I’ve heard people say that a person’s many great accomplishments will earn them great renown and build the legacy that will remain after they’ve passed on. That is something that has inspired me to do whatever I can to make my own mark on the world. Even though it’s a core value I’ve learned to adopt, I’ve always felt like it’s not the whole story.
Giving it some thought, I realized that there’s a lot of space in between the events in a person’s timeline. I asked myself, “I wonder what else happened in their life between these big milestones?” Not that I want to pry, I just wondered what else they had done, and what it meant to them? What were their victories and defeats? What kind of regrets and successes did they have in their personal life? Soon, I discovered that the more I thought about other people, the more I began to look at myself.
I remember a lot of the smaller, more personal details of my life. However, after I started writing this blog they took on an entirely different meaning. There was a time when I wanted to go back and change some of the more negative events, but I’ve realized that even they contributed to making me the man I am today. After much prayer and meditation I have learned to accept what has happened and embrace it. There are lots of things that I’m proud of. They may not always be significant to anyone else, but for me they proved that I’ve got a lot to live for and a lot to gain confidence from.
P.E. in elementary school was a source of frequent embarrassment for me. Imagine having the lack of coordination that comes from being a “misfit” in school and being completely unaware of it! There was one day when things shifted, and that was when I was playing a round of Four-Square Dodgeball. I was playing with particularly strong focus that day. Somehow, I was able to tag out this boy who was one of the best players at the game and take his position as server. Two minutes later, recess was over and I walked away with my head held high. Not bad for an uncoordinated Aspie, wouldn’t you say?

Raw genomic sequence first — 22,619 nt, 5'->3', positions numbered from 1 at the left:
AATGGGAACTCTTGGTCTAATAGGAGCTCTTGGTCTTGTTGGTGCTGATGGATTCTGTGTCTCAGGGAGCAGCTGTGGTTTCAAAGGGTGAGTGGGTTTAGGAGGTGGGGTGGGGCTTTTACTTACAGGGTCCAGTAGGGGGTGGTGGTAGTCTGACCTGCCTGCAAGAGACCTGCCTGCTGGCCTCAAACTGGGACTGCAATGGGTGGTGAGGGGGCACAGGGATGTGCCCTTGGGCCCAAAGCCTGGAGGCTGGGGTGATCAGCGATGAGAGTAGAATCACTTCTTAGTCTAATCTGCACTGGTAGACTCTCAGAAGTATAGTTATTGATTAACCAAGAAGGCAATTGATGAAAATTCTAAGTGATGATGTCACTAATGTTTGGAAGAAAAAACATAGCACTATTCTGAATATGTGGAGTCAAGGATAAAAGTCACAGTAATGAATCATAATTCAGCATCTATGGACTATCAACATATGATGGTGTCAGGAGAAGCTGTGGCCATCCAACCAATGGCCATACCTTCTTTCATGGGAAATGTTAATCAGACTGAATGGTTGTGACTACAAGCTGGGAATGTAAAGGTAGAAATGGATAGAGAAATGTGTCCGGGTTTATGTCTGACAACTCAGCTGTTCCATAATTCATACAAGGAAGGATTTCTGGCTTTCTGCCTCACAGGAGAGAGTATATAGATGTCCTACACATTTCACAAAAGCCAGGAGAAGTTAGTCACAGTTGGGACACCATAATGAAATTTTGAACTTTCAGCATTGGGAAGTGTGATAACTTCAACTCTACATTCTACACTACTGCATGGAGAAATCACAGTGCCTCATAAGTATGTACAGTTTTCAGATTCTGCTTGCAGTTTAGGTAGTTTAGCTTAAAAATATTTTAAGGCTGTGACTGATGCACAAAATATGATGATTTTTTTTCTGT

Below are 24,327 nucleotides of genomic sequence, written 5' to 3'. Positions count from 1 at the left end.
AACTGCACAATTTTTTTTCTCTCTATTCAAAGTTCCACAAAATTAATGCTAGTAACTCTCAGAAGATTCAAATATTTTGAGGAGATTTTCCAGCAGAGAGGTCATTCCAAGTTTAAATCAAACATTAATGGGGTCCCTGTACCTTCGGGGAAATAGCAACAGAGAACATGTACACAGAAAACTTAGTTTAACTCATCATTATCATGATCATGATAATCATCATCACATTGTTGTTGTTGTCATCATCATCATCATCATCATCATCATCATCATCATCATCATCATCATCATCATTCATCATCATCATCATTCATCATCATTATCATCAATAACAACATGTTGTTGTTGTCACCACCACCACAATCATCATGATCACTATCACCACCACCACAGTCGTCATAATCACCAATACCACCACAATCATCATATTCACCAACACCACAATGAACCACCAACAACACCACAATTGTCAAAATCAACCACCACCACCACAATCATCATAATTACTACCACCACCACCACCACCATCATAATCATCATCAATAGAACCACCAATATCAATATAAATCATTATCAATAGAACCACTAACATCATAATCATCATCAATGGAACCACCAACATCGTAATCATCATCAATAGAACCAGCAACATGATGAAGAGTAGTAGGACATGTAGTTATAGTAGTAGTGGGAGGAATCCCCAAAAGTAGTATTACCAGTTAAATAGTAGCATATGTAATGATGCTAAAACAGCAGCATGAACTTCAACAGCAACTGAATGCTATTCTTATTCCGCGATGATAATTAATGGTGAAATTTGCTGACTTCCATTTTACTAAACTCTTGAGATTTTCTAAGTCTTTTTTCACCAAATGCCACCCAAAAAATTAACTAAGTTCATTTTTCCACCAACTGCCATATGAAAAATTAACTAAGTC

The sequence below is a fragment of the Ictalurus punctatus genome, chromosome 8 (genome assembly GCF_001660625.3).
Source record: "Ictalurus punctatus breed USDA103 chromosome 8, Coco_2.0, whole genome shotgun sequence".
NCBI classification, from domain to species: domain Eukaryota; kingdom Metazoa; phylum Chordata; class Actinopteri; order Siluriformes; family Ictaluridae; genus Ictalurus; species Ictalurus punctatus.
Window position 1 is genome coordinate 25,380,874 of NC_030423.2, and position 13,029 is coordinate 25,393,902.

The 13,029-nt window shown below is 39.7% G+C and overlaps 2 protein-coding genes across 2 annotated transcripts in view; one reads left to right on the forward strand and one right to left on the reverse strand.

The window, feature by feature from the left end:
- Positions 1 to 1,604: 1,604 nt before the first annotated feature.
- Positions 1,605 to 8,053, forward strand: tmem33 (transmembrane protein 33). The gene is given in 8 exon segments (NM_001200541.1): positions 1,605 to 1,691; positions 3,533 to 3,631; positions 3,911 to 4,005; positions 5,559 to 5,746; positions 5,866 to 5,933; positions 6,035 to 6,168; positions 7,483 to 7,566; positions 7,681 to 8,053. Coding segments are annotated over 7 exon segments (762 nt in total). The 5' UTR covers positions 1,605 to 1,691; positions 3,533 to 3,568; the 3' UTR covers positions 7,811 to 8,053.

As a high school freshman, I was eager to sign up for choir because of how much I love music. On impulse I decided to audition for the small but elite vocal jazz ensemble. Before I knew it, my choir teacher told me that I had passed the audition and was accepted into this group that was usually reserved for experienced upperclassmen. I believe that my teacher saw something in me that I didn’t know I had. From that point on, I was in the jazz ensemble every year, and I enjoyed every moment of it because of the amazing fact that I had been accepted. This culminated in my receiving of the music department’s Senior MVP Award.
In recent years, I’ve surprised myself with personal athletic victories. 2009 was the year I ran my first ever marathon. I have also run in the Susan G. Komen 5K Race for the Cure for eleven years now and my time has improved, year by year. By far, the most fulfilling event I have ever done was the 60-mile Komen 3-Day Walk For the Cure in honor of my grandmother who passed away from breast cancer.
These events are just a handful of the small victories that have given me confidence. They may not mean much to anyone else, but to me they are things that I take pride in, knowing that I made them happen. To think that a man on the Autism Spectrum could do everything I’ve done and still remember how they felt is something special in itself. I also feel like no matter what happens, nothing can take away what I’ve done for myself. Have you done anything in your life that made you feel this way? What still makes you proud of yourself today?